Write me something to put me in good humour. Your gallantries
have generally something unique in them--and I should like to hear
what you are doing in that way--
Adieu-- God bless you--
WILLIAM C. BRYANT
MANUSCRIPT: NYPL-GR (draft) PUBLISHED (in part): Life, I, 138.
Since this letter was apparently written before election day, May 3, it is dated
conjecturally about May 1.
In colonial New England elections were held the Wednesday before Easter,
which was then also "Inauguration Day," when governor and council were seated ceremoniously in a holiday atmosphere, with "Election Cake" and more convivial refreshments. This custom was continued into the ninteenth century, though the celebration
came at a later date after votes had been counted. Inauguration Day, still also called
"Election Day," was held on the first Wednesday in May, which in 1815 fell on the
third. Samuel Eliot Morison, Builders of the Bay Colony ( Boston: Houghton Mifflin, 1964), p. 86; A Dictionary of Americanisms on Historical Principles, ed.
Mitford M. Mathews
( Chicago: University of Chicago Press, 1951), p. 548.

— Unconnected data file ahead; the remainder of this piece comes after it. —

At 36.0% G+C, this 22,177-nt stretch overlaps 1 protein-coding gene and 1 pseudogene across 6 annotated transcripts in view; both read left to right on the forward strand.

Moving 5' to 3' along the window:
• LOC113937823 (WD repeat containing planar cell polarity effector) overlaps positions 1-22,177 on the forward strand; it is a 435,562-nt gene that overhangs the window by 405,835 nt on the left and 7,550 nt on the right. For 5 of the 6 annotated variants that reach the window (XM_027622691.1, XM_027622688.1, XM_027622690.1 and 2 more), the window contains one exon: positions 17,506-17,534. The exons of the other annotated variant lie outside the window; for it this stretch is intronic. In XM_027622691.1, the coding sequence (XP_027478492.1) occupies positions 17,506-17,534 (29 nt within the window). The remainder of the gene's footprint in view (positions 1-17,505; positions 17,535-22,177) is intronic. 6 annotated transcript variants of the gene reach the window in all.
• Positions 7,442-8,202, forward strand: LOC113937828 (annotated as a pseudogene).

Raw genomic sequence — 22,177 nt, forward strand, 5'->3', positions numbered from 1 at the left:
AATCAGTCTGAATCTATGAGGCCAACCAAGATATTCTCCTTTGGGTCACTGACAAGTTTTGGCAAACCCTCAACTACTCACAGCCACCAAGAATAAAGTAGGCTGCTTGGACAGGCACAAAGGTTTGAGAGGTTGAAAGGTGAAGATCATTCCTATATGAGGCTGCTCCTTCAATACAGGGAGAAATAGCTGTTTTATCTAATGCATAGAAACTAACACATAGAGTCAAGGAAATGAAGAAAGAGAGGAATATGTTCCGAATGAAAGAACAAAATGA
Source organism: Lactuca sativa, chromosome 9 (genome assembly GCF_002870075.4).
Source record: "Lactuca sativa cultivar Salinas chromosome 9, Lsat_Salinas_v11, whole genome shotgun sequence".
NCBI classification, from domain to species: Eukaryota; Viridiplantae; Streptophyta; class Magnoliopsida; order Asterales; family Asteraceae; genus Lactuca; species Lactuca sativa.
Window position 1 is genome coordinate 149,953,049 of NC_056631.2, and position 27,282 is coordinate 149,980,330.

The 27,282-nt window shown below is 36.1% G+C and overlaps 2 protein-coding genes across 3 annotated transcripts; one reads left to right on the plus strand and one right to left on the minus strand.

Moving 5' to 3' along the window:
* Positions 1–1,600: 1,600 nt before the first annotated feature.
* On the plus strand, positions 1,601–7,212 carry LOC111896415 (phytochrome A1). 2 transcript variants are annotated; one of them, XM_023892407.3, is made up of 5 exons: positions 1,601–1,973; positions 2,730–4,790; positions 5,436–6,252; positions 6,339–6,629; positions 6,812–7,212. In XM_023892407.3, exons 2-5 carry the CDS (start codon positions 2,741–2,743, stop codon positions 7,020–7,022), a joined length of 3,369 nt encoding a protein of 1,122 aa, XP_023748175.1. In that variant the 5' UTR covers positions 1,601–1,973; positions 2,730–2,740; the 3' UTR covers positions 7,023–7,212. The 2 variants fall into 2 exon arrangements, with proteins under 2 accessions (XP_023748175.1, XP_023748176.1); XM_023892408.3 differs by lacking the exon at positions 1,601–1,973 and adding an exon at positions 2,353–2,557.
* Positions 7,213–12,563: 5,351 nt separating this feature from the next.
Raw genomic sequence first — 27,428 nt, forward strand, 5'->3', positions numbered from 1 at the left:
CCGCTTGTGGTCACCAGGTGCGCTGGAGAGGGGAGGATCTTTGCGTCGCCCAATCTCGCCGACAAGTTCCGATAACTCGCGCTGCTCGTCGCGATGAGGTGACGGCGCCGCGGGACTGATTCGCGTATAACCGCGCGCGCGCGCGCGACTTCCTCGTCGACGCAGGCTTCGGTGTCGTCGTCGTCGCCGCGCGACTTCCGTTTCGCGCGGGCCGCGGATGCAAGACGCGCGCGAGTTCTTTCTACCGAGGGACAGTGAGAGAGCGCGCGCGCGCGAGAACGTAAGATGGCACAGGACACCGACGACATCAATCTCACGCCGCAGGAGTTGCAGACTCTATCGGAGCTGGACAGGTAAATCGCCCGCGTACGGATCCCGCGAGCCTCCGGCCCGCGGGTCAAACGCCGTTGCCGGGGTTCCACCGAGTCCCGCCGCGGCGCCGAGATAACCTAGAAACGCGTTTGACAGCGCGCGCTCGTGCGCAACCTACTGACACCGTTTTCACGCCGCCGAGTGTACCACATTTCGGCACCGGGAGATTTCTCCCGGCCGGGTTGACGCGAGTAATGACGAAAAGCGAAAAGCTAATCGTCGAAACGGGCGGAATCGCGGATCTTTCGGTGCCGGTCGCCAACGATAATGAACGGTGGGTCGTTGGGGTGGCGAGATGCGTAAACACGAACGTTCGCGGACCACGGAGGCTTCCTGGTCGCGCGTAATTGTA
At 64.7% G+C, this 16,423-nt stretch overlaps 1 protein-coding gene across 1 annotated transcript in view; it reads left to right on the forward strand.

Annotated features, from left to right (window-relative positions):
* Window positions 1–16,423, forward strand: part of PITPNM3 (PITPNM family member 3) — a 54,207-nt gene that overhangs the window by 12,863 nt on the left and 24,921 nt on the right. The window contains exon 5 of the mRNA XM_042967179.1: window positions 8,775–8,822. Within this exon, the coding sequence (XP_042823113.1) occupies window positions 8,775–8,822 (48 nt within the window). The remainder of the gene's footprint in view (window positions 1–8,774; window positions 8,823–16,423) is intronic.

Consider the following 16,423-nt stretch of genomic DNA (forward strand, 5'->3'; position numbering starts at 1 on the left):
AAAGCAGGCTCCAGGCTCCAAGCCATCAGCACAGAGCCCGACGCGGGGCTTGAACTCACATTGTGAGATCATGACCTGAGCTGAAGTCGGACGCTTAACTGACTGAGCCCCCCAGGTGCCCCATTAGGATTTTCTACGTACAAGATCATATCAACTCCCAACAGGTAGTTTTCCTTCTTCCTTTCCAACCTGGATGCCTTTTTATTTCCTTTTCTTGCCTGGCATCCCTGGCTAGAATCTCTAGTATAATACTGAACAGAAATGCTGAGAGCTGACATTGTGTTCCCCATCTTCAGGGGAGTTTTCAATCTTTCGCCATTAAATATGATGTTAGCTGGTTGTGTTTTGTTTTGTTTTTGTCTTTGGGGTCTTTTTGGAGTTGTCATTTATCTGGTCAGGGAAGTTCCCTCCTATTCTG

The use of this picturesque term for the professional man's signboard, or
"shingle," derives perhaps from an early slang characterization of money as "ginger-
Bryant was obviously out of touch with Elisha Hubbard, who, according to Downes, was now settled in a comfortable law practice at Williamsburg. See 21.1. Cullen was probably ascribing to Hubbard the uncertainty he was beginning to feel
of his own readiness to enter the courtroom.
Downes obliged him, writing on July 6, "I think you do injustice to your talents and your application. If I were conscious of possessing those qualities in the degree you do I should have no fear for the future." NYPL-BG.
30. To Peter Bryant
Bridgewater May 24, 1815
I have found a good opportunity to send to Cummington--but unluckily have nothing to write. I am however alive, as this scrawl will abundantly testify--and well--as to which point you must be satisfied with my
--I presume that you in Cummington as well as we in Bridgewater
were a little surprised that Bonaparte should so suddenly resume the
sceptre of France.
1 The exile of Elba has outwitted all Europe. We, I
think, may dread, in common with other nations, the consequences of
this event. They, by due concert and proper measures, may perhaps ensure their own safety, even if they should not have the power or inclination to pull him again from the throne--we have no security against his
artifices and emissaries but in the virtue of the people, which I fear is not
I am told that you have half a score of pupils--that you have bought